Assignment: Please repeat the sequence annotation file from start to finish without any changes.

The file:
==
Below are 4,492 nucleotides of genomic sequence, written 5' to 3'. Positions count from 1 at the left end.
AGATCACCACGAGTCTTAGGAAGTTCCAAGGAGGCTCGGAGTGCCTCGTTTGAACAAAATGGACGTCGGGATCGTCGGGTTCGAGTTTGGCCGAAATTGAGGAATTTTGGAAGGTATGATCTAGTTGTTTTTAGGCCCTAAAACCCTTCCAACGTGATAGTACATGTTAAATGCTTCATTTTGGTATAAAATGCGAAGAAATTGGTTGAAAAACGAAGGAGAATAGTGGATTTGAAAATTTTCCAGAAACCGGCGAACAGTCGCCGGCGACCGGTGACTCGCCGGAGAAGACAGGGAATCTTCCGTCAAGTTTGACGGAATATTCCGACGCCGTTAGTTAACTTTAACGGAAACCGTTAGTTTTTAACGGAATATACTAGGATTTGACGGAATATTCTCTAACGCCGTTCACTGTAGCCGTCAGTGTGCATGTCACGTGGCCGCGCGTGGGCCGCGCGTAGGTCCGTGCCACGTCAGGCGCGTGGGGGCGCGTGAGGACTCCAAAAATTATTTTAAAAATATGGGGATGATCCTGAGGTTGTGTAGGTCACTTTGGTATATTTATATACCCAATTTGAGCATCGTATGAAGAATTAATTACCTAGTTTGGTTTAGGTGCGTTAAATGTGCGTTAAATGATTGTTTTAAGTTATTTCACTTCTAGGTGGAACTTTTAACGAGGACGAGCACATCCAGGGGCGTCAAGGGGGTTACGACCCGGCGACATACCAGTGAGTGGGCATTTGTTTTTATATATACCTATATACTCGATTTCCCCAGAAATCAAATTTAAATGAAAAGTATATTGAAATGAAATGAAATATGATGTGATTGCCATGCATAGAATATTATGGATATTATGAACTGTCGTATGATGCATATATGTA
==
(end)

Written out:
Below are 4,492 nucleotides of genomic sequence, written 5' to 3'. Positions count from 1 at the left end.
AGATCACCACGAGTCTTAGGAAGTTCCAAGGAGGCTCGGAGTGCCTCGTTTGAACAAAATGGACGTCGGGATCGTCGGGTTCGAGTTTGGCCGAAATTGAGGAATTTTGGAAGGTATGATCTAGTTGTTTTTAGGCCCTAAAACCCTTCCAACGTGATAGTACATGTTAAATGCTTCATTTTGGTATAAAATGCGAAGAAATTGGTTGAAAAACGAAGGAGAATAGTGGATTTGAAAATTTTCCAGAAACCGGCGAACAGTCGCCGGCGACCGGTGACTCGCCGGAGAAGACAGGGAATCTTCCGTCAAGTTTGACGGAATATTCCGACGCCGTTAGTTAACTTTAACGGAAACCGTTAGTTTTTAACGGAATATACTAGGATTTGACGGAATATTCTCTAACGCCGTTCACTGTAGCCGTCAGTGTGCATGTCACGTGGCCGCGCGTGGGCCGCGCGTAGGTCCGTGCCACGTCAGGCGCGTGGGGGCGCGTGAGGACTCCAAAAATTATTTTAAAAATATGGGGATGATCCTGAGGTTGTGTAGGTCACTTTGGTATATTTATATACCCAATTTGAGCATCGTATGAAGAATTAATTACCTAGTTTGGTTTAGGTGCGTTAAATGTGCGTTAAATGATTGTTTTAAGTTATTTCACTTCTAGGTGGAACTTTTAACGAGGACGAGCACATCCAGGGGCGTCAAGGGGGTTACGACCCGGCGACATACCAGTGAGTGGGCATTTGTTTTTATATATACCTATATACTCGATTTCCCCAGAAATCAAATTTAAATGAAAAGTATATTGAAATGAAATGAAATATGATGTGATTGCCATGCATAGAATATTATGGATATTATGAACTGTCGTATGATGCATATATGTA